Shannon Willer knows how to create two things: delicious doughnuts and a sensation.
And several months before her new shop even opens, news of Swillerbees’ arrival on Granada Street where the Hot Shot Bakery used to operate has social media, well, abuzz.
Ever since the sign in the window appeared announcing that Swillerbees was expanding to St. Augustine, residents have been posting the news all over social media.
Willer said she’s already being inundated with questions about when the new store will open and with messages of support.
“I can’t believe this actually has happened to me,” she said. “I had no idea it was going to turn into this.”
Currently, the plan is to open the new location in October, but she isn’t setting a firm date yet.
The quick success of the Flagler Beach store and the fact that Willer kept meeting customers who were coming from St. Augustine for her doughnuts convinced her that she should take the risk.
“It was a tough decision to go to St. Augustine because I really wanted to be downtown, but I really want to be there for the locals,” she said. “The location on Granada was hard for me to turn away because it was kind of in a residential area.”
It turned out to be a fit for both the property owner and Willer, so now she’s concentrating on ways to please St. Augustine customers.
Jim Byles, who owns the Granada shops with is wife, Marcia, said he is confident St. Augustine will love her products.
“I think they’re going to bring a lot of joy to the area,” he said.
Getting that coveted spot on Granada Street was an exercise in patience for Willer and one in elimination for Byles.
He said several promising proposals came his way while Swillerbees was pushed to the background. But when other applicants stalled, Byles took a closer look at Willer’s operation and decided she was the best fit for the area.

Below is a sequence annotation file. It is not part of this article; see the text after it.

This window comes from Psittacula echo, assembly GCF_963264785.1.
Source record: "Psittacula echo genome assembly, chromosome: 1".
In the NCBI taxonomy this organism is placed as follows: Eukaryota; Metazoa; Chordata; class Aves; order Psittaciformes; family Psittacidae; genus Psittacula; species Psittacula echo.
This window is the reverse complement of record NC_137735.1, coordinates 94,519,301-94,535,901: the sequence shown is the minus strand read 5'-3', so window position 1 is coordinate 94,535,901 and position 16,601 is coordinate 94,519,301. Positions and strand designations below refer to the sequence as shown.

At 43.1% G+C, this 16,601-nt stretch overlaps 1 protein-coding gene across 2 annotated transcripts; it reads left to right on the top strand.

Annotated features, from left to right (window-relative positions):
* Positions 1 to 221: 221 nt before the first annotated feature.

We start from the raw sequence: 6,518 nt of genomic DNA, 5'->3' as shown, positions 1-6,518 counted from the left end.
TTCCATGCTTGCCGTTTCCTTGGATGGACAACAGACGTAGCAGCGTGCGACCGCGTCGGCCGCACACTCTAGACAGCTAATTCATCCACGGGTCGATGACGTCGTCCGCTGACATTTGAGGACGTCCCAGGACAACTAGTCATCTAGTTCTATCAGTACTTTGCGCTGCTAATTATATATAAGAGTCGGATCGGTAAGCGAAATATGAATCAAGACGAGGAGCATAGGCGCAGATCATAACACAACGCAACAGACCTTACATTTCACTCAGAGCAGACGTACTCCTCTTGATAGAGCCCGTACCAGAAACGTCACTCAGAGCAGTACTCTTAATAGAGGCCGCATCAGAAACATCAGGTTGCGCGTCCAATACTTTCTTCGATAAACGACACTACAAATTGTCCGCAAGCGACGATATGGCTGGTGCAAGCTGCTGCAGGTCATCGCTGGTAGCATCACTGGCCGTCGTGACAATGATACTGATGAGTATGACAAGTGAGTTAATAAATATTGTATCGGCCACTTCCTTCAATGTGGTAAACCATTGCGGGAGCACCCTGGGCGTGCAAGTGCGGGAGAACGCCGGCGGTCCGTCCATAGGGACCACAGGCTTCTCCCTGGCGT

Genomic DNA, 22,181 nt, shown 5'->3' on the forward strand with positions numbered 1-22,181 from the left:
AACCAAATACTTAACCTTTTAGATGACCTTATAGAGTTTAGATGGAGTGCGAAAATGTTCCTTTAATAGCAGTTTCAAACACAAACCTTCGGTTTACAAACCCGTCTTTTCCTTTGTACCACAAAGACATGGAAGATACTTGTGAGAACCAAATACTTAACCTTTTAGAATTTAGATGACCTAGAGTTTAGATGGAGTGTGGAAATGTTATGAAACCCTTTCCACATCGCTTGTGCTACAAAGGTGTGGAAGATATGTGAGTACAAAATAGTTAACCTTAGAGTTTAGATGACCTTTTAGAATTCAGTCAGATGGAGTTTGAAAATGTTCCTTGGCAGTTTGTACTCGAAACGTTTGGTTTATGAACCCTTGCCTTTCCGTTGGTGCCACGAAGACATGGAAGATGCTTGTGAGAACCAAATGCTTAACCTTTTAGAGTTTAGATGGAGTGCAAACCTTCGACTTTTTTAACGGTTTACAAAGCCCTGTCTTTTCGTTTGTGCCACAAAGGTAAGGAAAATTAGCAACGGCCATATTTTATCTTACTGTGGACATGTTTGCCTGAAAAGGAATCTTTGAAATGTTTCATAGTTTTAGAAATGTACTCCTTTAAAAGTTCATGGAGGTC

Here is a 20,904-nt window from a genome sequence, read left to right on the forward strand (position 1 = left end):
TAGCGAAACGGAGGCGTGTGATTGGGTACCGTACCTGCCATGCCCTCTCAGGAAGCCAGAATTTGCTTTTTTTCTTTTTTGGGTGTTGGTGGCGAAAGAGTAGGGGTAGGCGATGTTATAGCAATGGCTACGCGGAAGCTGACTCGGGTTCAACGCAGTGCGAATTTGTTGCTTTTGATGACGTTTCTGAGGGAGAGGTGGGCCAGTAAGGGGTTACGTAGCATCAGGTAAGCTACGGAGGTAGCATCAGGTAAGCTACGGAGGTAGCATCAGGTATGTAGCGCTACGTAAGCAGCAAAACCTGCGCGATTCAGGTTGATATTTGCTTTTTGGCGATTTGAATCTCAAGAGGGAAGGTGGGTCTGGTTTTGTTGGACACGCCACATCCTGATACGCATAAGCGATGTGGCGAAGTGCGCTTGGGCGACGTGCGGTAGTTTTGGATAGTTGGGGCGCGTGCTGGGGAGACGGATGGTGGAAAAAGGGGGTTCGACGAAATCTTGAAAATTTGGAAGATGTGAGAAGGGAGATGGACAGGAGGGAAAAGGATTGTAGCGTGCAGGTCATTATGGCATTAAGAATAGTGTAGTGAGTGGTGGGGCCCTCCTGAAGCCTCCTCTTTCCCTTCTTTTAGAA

“We had hundreds of inquires for the place and we were very selective as to whom were going to put in there,” Byles said. “We started out with someone that was with a franchise and we were disappointed that it didn’t work out.
“But we are so happy now that it didn’t because it would not have been the right mix for that location.”
Although the new store should open in the fall, that doesn’t mean things will be finished then.
Hot Shot, which has continued to operate its location on Cordova Street, closed its Granada Street store because of water damage from Hurricane Matthew. There’s a lot left for Willer and her helpers to do.
Willer will have her new shop ready for customers soon, but she estimates it will take her at least another six months to set up the baking apparatus in St. Augustine. Until then, she’ll just make more doughnuts in Flagler Beach and shuttle them up here.
Producing twice as many doughnuts won’t be a huge logistical problem, Willer said. She’s usually in the kitchen at 2 a.m. starting the first batch. Then she cranks out another batch later in the morning on weekdays and makes even more on the weekend.
And about those doughnuts: They draw hungry people to them because they are mini pieces of baking artistry. Just looking at them is awe-inspiring to any doughnut lover.
The flavor choices are almost endless and the daily selection is basically at Willer’s whim.
Stuffed French toast and candied maple bacon are staples, but most everything else changes day by day. On a recent trip to the bakery, Willer had cotton candy, pretzel, cookies and cream, s’mores, and others.
Many of the recipes were adapted from cakes when Willer worked for a high-end outfit in ritzy Jupiter Beach.
Although she was successful at satisfying those clients and in satiating the hunger for craft doughnut fans in Flagler Beach, Willer still approaches her new venture with trepidation.
It’s going to be a new audience for her and despite the swirling praise on Facebook, Willer has a hard time seeing herself as a culinary star even if many others look at her that way.
“I’m very nervous,” she said.
Posted St. Augustine Record, January 6, 2017, by By STUART KORFHAGE